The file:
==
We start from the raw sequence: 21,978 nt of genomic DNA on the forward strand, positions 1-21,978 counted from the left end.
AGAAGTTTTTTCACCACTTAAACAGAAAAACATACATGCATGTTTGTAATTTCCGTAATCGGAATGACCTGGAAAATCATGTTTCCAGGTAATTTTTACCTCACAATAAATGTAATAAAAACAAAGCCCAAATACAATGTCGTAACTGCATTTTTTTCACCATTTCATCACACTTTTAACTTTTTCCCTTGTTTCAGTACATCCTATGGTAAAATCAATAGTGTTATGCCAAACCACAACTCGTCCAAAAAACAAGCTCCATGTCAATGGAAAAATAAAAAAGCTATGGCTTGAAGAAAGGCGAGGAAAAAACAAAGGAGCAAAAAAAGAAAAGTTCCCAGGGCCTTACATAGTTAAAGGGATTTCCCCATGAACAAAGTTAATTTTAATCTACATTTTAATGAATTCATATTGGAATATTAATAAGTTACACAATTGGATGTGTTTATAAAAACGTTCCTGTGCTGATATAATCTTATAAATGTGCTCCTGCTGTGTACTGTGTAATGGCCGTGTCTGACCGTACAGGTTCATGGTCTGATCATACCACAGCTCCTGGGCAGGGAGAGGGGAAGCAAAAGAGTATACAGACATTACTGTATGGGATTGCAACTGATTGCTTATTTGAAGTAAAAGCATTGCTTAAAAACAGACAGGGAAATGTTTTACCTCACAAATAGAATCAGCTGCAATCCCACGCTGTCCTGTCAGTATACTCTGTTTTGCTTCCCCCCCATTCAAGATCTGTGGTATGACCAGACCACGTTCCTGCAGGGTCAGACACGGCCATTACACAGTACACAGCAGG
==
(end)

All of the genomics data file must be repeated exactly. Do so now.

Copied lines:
We start from the raw sequence: 21,978 nt of genomic DNA on the forward strand, positions 1-21,978 counted from the left end.
AGAAGTTTTTTCACCACTTAAACAGAAAAACATACATGCATGTTTGTAATTTCCGTAATCGGAATGACCTGGAAAATCATGTTTCCAGGTAATTTTTACCTCACAATAAATGTAATAAAAACAAAGCCCAAATACAATGTCGTAACTGCATTTTTTTCACCATTTCATCACACTTTTAACTTTTTCCCTTGTTTCAGTACATCCTATGGTAAAATCAATAGTGTTATGCCAAACCACAACTCGTCCAAAAAACAAGCTCCATGTCAATGGAAAAATAAAAAAGCTATGGCTTGAAGAAAGGCGAGGAAAAAACAAAGGAGCAAAAAAAGAAAAGTTCCCAGGGCCTTACATAGTTAAAGGGATTTCCCCATGAACAAAGTTAATTTTAATCTACATTTTAATGAATTCATATTGGAATATTAATAAGTTACACAATTGGATGTGTTTATAAAAACGTTCCTGTGCTGATATAATCTTATAAATGTGCTCCTGCTGTGTACTGTGTAATGGCCGTGTCTGACCGTACAGGTTCATGGTCTGATCATACCACAGCTCCTGGGCAGGGAGAGGGGAAGCAAAAGAGTATACAGACATTACTGTATGGGATTGCAACTGATTGCTTATTTGAAGTAAAAGCATTGCTTAAAAACAGACAGGGAAATGTTTTACCTCACAAATAGAATCAGCTGCAATCCCACGCTGTCCTGTCAGTATACTCTGTTTTGCTTCCCCCCCATTCAAGATCTGTGGTATGACCAGACCACGTTCCTGCAGGGTCAGACACGGCCATTACACAGTACACAGCAGG